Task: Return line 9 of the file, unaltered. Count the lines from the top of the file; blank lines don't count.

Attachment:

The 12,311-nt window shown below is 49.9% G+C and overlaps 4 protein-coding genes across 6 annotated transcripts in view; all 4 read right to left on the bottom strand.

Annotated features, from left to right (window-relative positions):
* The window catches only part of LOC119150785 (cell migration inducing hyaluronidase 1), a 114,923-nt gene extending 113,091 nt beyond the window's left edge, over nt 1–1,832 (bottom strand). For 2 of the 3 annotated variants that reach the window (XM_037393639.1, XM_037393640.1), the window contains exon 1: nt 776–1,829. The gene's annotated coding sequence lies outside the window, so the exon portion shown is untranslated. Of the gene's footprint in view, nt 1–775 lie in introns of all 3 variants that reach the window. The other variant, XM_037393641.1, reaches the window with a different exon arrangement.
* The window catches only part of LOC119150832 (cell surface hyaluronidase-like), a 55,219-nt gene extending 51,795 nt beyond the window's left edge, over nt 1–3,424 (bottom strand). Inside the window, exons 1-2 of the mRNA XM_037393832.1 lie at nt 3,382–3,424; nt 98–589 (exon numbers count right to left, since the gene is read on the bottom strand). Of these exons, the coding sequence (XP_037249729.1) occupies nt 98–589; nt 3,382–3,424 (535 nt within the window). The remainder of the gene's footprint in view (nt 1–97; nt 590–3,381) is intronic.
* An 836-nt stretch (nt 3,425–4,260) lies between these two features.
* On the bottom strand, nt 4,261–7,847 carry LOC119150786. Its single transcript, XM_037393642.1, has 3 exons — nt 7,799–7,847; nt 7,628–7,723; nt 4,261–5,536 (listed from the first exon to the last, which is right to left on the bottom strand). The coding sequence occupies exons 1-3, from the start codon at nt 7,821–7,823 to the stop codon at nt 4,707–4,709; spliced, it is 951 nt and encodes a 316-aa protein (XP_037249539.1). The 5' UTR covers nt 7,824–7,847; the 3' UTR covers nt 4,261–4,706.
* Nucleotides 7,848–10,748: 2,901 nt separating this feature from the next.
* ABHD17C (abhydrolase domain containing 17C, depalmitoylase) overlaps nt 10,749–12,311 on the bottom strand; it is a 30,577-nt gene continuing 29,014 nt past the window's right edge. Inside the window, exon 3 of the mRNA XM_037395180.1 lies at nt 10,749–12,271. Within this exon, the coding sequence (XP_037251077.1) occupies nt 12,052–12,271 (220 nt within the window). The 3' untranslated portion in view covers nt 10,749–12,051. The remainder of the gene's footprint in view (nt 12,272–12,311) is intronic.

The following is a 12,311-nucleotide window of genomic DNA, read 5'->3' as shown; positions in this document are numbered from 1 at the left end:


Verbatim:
The following is a 12,311-nucleotide window of genomic DNA, read 5'->3' as shown; positions in this document are numbered from 1 at the left end: